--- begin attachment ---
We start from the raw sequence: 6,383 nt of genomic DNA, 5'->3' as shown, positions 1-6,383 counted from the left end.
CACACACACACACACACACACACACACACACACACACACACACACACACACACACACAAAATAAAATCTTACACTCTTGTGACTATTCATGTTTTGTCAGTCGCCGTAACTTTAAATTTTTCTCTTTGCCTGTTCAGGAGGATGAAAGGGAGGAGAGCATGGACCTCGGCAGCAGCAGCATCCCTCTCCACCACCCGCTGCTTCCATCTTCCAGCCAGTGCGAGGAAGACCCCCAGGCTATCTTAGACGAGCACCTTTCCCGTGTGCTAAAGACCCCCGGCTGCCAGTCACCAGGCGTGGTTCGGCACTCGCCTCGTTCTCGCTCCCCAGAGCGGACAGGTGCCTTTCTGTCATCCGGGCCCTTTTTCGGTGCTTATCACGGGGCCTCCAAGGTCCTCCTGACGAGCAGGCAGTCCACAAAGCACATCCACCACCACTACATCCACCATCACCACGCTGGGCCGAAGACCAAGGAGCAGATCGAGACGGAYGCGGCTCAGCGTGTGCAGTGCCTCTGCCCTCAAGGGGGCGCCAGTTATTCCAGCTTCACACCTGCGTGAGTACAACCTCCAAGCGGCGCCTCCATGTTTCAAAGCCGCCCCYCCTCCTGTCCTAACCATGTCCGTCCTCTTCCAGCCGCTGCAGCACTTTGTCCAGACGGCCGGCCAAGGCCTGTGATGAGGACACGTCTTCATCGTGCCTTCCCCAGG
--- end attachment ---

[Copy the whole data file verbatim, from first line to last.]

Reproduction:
We start from the raw sequence: 6,383 nt of genomic DNA, 5'->3' as shown, positions 1-6,383 counted from the left end.
CACACACACACACACACACACACACACACACACACACACACACACACACACACACACAAAATAAAATCTTACACTCTTGTGACTATTCATGTTTTGTCAGTCGCCGTAACTTTAAATTTTTCTCTTTGCCTGTTCAGGAGGATGAAAGGGAGGAGAGCATGGACCTCGGCAGCAGCAGCATCCCTCTCCACCACCCGCTGCTTCCATCTTCCAGCCAGTGCGAGGAAGACCCCCAGGCTATCTTAGACGAGCACCTTTCCCGTGTGCTAAAGACCCCCGGCTGCCAGTCACCAGGCGTGGTTCGGCACTCGCCTCGTTCTCGCTCCCCAGAGCGGACAGGTGCCTTTCTGTCATCCGGGCCCTTTTTCGGTGCTTATCACGGGGCCTCCAAGGTCCTCCTGACGAGCAGGCAGTCCACAAAGCACATCCACCACCACTACATCCACCATCACCACGCTGGGCCGAAGACCAAGGAGCAGATCGAGACGGAYGCGGCTCAGCGTGTGCAGTGCCTCTGCCCTCAAGGGGGCGCCAGTTATTCCAGCTTCACACCTGCGTGAGTACAACCTCCAAGCGGCGCCTCCATGTTTCAAAGCCGCCCCYCCTCCTGTCCTAACCATGTCCGTCCTCTTCCAGCCGCTGCAGCACTTTGTCCAGACGGCCGGCCAAGGCCTGTGATGAGGACACGTCTTCATCGTGCCTTCCCCAGG